Yield: 10 servings
|2¼ pounds||Meat from veal knuckle or shoulder of lamb cut in 2" pieces|
|1 medium||Savoy cabbage; cut in pieces|
|1 cup||(2 sticks) + 2 tb. butter|
|½ teaspoon||Saffron threads|
|Salt; to taste|
|1 tablespoon||Black pepper|
|4||To 5 tomatoes; peeled seeded and quartered|
|1¾ pounds||Eggplant; quartered|
|1¼ pounds||Carrots; peeled cut in 2" pieces|
|¾ pounds||Turnips peeled and quartered|
|1 cup||Chopped fresh cilantro|
|¾ pounds||Medium potatoes peeled and quartered|
|1¼ pounds||Pumpkin; peeled and cubed|
Note: Couscous is made most easily in a couscousiere, a special two-part pot with a steamer on top. You can improvise your own couscousiere using a large pot with a steamer that fits snugly into the top: the couscous in the steamer must not touch the broth and vegetables cooking below. Harissa, an exceedingly hot pepper sauce sometimes served with couscous, can be found in ethnic markets or gourmet food shops.
In the bottom of the couscousiere or in a large pot, place the meat, 2 lbs. of the onions (sliced), the cabbage, 1 stick plus 1 tb. of the butter, saffron, salt and pepper. Cover with 5½ quarts of water and bring to a boil over high heat.
Place the couscous in the steamer and set it over the steaming broth.
Seal the seam between the steamer and the pot with a thick paste of flour and water so no steam can escape except through the couscous.
Reduce heat to medium; continue to steam for 30 minutes. Remove from the heat. Pour the couscous into a large shallow dish, pressing gently with a wooden spoon to break up any lumps. Allow couscous to cool, then sprinkle it with about 1 cup of cold water, allowing the grains to absorb as much as they will. Let the grains rest for 10 minutes, then sprinkle with up to another cup of cold water. At this point, the couscous can be set aside, covered, until you are ready for the final steaming.
One hour before serving, return the meat and broth to a boil, lower heat to medium, and add the tomatoes, eggplant, the remaining onions (peeled and quartered), carrots, turnips, chiles and cilantro. Simmer for 30 minutes. Meanwhile, in a separate pot, cook the potatoes and pumpkin over medium heat in a little of the broth from the pot until tender, about 20 to 30 minutes. Keep warm.
After thirty minutes, taste the broth for seasoning. Return couscous to the steamer and seal as before. Steam the couscous for 20 minutes, then remove from the heat and spread out in the large shallow dish. Stir in the remaining butter and as much broth as the couscous will absorb.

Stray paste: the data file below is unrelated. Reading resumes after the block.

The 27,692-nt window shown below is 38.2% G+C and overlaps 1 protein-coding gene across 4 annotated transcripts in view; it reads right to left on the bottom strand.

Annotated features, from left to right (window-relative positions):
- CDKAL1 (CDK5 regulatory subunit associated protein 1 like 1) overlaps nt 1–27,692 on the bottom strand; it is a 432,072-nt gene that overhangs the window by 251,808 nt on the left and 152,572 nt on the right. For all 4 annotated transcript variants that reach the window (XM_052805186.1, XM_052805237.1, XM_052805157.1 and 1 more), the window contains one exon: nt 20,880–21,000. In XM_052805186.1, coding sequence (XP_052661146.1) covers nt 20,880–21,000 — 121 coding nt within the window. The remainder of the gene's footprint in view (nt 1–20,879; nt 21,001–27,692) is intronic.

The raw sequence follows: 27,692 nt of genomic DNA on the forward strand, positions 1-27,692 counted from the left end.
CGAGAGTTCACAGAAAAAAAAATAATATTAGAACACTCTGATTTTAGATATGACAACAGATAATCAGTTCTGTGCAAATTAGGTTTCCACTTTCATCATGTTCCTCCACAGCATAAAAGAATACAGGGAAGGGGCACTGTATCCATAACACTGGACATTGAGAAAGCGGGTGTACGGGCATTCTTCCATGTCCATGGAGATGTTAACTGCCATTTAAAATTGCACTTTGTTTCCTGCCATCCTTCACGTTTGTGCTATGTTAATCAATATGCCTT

To serve, heap couscous in the center of a large round dish, make a well in the center, and fill it with the meat and vegetables. Serve remaining broth separately. Offer harissa on the side to mix into the broth.
The authors write: "Like all young brides, when Latifa Bannani-Smires married she wanted to make her husband happy. Since he liked good food, she learned to cook, asking family and friends question after question until she could flawlessly prepare the classics of Moroccan cuisine. Soon Latifa was providing the same information for other young brides just starting to find their way in the kitchen. 'I realized everyone needed the same information,' she says, 'but there was no basic book to turn to.' Latifa decided to write a primer on how to cook the enchanting, sometimes exotically seasoned food of Morocco. The book, _Moroccan Cooking_, was eagerly received and eventually translated into English. In the process, Latifa discovered she enjoyed teaching others about her native cuisine; she is now at work on a second book focusing on the country's regional cookery.
"'To cook Moroccan food successfully, you must like to cook,' says Latifa. 'Then you must know about the amounts. But perhaps most importantly, you must know how to make the sauce that is so important to many Moroccan dishes. No matter what the ingredients, the sauce must have the right consistency: not too light, not too heavy, or the dish won't taste right.'"
From Latifa Bannani-Smires of Morocco in "Cooking with Herbs" by Emelie Tolley and Chris Mead. New York: Clarkson N. Potter, Inc., 1989. Pg. 281. Posted by Cathy Harned.
Submitted By CATHY HARNED On 10-08-94